Fencing to become club

by Beacon Staff • April 25, 2007

"There are certain aspects of football, guys running around smashing into each other," Brodie said. "I can appreciate the violence in that."

But contact sports don't hold a candle to combat sports in Brodie's mind.,Freshman Matt Brodie has nothing against team sports. He can even see the appeal of violent sports like football.

"There are certain aspects of football, guys running around smashing into each other," Brodie said. "I can appreciate the violence in that."

But contact sports don't hold a candle to combat sports in Brodie's mind.

"Combat in general is so much more visually pleasing," Brodie said. "How can you watch someone do Kung Fu and not think it's beautiful?"

Brodie's sport of choice, fencing, was not originally available at Emerson, so he debated whether or not to be proactive in his first year in college.

"I didn't even think about starting a club when I first came here," he said.

But perhaps that fighting spirit influenced Matt's decision to bring swordplay to Emerson.

Fencing made its debut at the college earlier this semester.

Brodie, one of the strongest orchestrators of the Emerson fencing team, decided there was no way he could go without the sport during his college tenure.

"When I got here, I was really bummed that they didn't have a team," he said. "I met a bunch of people who not only had [fenced] before but were still really passionate about it."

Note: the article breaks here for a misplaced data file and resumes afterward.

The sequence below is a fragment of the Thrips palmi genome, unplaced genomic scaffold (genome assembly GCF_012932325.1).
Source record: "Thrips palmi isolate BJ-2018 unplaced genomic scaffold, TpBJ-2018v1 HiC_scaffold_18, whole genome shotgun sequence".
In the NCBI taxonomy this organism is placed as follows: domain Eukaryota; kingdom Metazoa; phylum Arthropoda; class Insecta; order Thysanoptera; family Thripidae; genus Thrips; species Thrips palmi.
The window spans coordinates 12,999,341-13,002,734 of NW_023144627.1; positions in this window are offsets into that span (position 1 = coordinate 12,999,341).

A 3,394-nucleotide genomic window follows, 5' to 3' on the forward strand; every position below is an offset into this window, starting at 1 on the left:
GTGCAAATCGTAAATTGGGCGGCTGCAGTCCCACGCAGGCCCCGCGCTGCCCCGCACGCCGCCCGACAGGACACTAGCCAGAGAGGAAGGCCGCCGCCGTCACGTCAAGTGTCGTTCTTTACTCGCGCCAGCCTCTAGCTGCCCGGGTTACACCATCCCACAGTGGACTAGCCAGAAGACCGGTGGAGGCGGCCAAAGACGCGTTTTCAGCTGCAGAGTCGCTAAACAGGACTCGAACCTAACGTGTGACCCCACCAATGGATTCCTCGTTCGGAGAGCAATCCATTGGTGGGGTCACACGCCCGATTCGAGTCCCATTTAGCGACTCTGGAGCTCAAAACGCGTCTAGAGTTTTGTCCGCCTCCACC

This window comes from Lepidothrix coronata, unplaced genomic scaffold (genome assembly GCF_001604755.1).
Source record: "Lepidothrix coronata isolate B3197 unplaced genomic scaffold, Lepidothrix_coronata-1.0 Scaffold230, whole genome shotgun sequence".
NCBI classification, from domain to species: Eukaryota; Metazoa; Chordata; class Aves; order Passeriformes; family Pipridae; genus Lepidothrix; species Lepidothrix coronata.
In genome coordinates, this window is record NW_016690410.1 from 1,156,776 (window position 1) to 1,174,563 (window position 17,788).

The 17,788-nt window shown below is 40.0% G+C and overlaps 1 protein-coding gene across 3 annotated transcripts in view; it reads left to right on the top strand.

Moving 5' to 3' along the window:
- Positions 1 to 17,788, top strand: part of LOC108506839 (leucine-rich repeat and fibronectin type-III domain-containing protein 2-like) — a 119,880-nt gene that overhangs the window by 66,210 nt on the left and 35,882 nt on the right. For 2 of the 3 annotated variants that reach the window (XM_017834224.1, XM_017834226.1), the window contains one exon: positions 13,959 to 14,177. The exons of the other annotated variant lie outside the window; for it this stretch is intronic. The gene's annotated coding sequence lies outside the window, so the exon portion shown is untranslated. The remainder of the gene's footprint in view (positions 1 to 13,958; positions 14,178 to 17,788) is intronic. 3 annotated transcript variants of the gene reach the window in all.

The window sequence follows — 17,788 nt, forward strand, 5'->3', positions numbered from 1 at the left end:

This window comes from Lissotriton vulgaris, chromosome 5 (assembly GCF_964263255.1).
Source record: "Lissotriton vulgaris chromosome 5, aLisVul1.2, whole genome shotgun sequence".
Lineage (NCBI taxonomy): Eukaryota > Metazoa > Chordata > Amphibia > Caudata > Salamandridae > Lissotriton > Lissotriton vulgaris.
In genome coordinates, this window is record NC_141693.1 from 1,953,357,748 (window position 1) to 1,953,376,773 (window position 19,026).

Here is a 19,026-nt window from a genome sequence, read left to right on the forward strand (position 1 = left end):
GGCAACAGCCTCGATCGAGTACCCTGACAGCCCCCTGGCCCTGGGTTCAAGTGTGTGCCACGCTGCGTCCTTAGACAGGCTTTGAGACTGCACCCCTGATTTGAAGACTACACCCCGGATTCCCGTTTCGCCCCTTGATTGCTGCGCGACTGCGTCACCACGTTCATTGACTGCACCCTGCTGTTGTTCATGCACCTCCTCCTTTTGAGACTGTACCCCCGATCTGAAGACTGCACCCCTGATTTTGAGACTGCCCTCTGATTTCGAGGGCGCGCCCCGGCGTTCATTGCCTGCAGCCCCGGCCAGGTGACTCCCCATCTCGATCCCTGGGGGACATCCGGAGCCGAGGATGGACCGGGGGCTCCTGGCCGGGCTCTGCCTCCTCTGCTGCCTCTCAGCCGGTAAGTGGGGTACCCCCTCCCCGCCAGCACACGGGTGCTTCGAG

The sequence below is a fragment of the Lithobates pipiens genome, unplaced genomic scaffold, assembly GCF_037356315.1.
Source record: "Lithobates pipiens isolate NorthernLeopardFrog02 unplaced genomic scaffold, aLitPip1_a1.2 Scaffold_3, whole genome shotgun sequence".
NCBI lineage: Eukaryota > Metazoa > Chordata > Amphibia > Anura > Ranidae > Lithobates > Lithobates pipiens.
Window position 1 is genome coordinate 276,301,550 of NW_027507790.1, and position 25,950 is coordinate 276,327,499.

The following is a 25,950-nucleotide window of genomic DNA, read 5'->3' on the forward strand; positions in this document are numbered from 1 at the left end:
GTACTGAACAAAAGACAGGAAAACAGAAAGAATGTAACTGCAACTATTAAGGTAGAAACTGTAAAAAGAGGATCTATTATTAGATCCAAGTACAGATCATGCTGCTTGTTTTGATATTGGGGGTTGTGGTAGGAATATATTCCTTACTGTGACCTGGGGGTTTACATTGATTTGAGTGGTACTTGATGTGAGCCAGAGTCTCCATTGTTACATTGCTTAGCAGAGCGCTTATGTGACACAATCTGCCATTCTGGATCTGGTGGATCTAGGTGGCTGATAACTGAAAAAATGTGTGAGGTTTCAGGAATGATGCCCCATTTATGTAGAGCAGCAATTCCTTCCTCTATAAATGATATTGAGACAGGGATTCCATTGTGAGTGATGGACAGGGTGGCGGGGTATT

With a round of fliers and the aid of Facebook, Brodie set out to put together a fencing group, gathering the interest of about 60 people.

Today, Brodie relies on just five to six regulars but believes there is room to grow heading into the coming years.

One of Brodie's primary objectives is to get his players into real competition.

"My first goal ... is to start sending kids off to these tournaments," he said. "You can't learn how to fence really well until you get into competition and fence other good fencers."

While sending students beyond Emerson for competition is a priority for Brodie, he couldn't be happier with the support he has gotten from the Emerson Athletic Department.

"[The Athletics Department has] been very receptive," he said. "It wasn't like I had to show up and plead with them to get the club going."

While the team has not achieved club status yet, Brodie said it is simply a formality he did not bother going through due to a quickly ending semester. Though Emerson allots some money for club activities, much of the equipment Brodie would like to bring in likely can't be covered with Emerson's club cash allowance.

Put quite simply, Brodie's number-one focus is "raising money to buy all the equipment that we need."

Fencing is one of many sports that is found to be more or less prominent depending on where you are in the world. Brodie explains that fencing is a different experience, with many clubs around, while Boston's fencing options are quite limited.

"It's weird not to find clubs all over the place," Brodie said. "If this was Europe, it wouldn't be a problem."